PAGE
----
The Pursuit of Asymmetric Returns

March 5, 2022


“The essence of investment management is the management of risks, not the management of returns.” –Benjamin Graham

Understanding Asymmetric Returns

For a typical investor who primarily invests in stocks, the probability of the investment generating a certain amount of profit is the same as the probability of taking a loss of an equal amount. This scenario is known as a linear or symmetric return profile.

In the investment management world, an important concept called asymmetric returns refers to a disparity in the risk-reward profile of an investment, which could either be favourable or unfavourable to an investor. Favourable asymmetric returns occur when the upside potential is greater than the downside risk. In other words, the probability that you have a positive outcome is higher than the probability of a negative outcome. The opposite is true for unfavourable asymmetric returns.

Below is a visual comparison of symmetrical & asymmetrical returns.

How Asymmetric Returns Can Benefit Investors

As an investor, generating favourable asymmetric returns is important because your investment returns are more likely to be positive than negative in this type of investment. If you have a number of these types of investments, over time, your losses, when they happen, are smaller and less frequent, and your wins are more significant and more frequent. The result is more money in your investment account over time than if you had only symmetric returns, where dollar-weighted probabilities of loss or gain are equal.

How Can Investors Pursue Asymmetric Returns?

  1. Options contracts: Options are derivatives that grant the holder the right, but not the obligation, to either purchase or sell an underlying instrument (equity, debt, etc) at a set price. As the price of purchasing the option is usually a small fraction of the price of the underlying instrument, it allows potential exposure to great gains from the underlying instrument, while only risking the relatively small price of the option in return.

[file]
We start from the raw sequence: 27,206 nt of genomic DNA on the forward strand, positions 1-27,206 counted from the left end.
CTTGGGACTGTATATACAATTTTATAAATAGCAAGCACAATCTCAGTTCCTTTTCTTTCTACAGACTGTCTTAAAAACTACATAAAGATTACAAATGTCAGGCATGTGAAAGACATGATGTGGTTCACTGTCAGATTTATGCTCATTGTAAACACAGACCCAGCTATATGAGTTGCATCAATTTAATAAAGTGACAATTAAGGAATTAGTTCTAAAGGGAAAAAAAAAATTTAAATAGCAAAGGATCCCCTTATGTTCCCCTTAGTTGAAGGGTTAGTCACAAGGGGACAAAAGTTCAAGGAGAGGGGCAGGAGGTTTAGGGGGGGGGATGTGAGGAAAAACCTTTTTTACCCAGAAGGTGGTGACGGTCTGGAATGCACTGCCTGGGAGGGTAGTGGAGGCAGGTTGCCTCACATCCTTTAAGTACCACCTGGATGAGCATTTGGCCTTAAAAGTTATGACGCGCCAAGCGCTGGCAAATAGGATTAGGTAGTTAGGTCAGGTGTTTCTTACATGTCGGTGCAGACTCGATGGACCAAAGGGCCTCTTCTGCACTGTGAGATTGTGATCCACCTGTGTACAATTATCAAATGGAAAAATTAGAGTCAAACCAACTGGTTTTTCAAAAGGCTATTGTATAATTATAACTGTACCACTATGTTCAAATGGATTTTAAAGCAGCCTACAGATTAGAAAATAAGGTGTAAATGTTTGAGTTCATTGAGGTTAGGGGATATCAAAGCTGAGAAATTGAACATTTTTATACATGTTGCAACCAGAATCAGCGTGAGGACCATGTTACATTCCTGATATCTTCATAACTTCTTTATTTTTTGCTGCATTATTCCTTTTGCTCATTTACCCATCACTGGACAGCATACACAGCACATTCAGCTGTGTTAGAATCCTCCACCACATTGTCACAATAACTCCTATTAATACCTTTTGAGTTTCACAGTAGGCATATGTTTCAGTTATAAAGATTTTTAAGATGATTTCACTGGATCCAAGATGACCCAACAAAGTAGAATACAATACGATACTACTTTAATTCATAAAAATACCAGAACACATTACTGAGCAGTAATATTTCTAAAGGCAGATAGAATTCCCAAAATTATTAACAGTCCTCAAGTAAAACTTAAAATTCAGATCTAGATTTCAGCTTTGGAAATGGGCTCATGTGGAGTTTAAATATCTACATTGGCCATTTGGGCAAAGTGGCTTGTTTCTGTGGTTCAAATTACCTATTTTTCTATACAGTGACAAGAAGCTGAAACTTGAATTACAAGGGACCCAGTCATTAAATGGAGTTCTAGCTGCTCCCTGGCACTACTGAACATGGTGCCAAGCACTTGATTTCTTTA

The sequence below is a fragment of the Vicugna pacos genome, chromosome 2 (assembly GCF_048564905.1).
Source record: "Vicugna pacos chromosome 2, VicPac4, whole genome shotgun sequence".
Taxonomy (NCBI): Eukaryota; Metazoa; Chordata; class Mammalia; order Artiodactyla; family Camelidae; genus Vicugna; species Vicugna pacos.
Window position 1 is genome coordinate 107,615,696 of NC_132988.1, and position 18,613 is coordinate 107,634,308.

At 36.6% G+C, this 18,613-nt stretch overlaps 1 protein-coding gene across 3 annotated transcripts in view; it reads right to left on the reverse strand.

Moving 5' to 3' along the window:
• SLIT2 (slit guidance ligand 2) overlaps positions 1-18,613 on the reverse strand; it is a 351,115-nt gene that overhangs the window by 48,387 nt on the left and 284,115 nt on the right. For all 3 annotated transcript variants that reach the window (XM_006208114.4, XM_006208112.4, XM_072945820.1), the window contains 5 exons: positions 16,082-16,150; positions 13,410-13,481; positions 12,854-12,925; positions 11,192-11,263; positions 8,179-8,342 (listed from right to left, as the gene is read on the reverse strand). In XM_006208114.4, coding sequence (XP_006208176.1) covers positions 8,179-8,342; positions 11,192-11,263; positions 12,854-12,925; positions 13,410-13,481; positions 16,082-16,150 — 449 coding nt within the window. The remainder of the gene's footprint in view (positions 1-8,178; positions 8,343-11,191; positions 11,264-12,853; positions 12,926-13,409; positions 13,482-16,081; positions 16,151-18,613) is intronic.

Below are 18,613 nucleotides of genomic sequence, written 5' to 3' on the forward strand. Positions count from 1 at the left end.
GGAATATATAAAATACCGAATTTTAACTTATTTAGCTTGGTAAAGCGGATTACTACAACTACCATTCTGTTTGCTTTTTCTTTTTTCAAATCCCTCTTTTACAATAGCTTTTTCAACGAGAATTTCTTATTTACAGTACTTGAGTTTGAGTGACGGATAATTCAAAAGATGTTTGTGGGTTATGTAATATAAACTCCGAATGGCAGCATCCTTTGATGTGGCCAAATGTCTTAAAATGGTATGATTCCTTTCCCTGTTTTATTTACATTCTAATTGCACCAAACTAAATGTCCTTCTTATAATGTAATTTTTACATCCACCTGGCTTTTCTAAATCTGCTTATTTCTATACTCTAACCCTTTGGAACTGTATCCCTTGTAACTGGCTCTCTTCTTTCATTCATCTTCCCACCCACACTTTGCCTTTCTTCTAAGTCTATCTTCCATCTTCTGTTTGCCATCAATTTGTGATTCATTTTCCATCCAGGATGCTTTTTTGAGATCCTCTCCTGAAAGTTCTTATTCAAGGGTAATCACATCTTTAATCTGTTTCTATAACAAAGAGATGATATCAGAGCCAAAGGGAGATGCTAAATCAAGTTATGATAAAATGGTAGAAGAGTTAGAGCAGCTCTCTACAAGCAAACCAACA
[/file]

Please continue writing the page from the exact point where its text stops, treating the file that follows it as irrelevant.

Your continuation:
2. Bonds with positive convexity: Convexity measures the sensitivity of a bond’s duration to changes in yields. If a bond’s duration rises while yields fall, the bond is said to have positive convexity meaning that as yields decline, the bond price will increase by a more considerable amount than it would lose if yields rose. The opposite is true with negative convexity. Adding bonds or bond portfolios with positive convexity would give the investor an asymmetric return profile where the potential upside is more significant than the downside.
  3.  Flow-through investing: A flow-through share is a type of share in a Canadian resource company which allows the company to “flow-through” its expenses to the investor. The investor then uses this as a deduction of their income for tax purposes, which creates asymmetry because the deduction provides an immediate cash advantage to the investor and lowers the breakeven point to less than 50% of the original investment value (assuming the investor is in the highest marginal tax bracket, at greater than 50%). In addition, cash returned to investors is only taxed at the capital gains rate – effectively half of the rate at which you deducted the investment in the first place. Pavilion Resource Fund, by Accilent Capital Management, is an example of a flow-through fund that pools investors’ money to purchase a diverse range of flow-through shares.


The information provided is general in nature and is provided with the understanding that it may not be relied upon as, nor considered to be, the rendering of tax, legal, accounting, or professional advice. Readers should consult with their own accountants and/or lawyers for advice on the specific circumstances before taking any action. Accilent Capital Management Inc. (“Accilent”) is the investment manager to the Pavilion Flow-Through L.P.s (collectively, the “Funds”). This document is for information purposes only and should not be relied upon as investment advice. We strongly recommend that you consult your investment professional for a comprehensive review of your personal financial situation before undertaking any investment strategy. Information herein is subject to change without notice and Accilent is not responsible for any inaccuracies or to update this information. The information contained herein does not constitute an offer or solicitation by anyone in the United States or in any other jurisdiction in which such an offer or solicitation is not authorized or to any person to whom it is unlawful to make such an offer or solicitation. Prospective investors who are not resident in Canada should contact their financial advisor to determine whether securities of the Funds may be lawfully sold in their jurisdiction.

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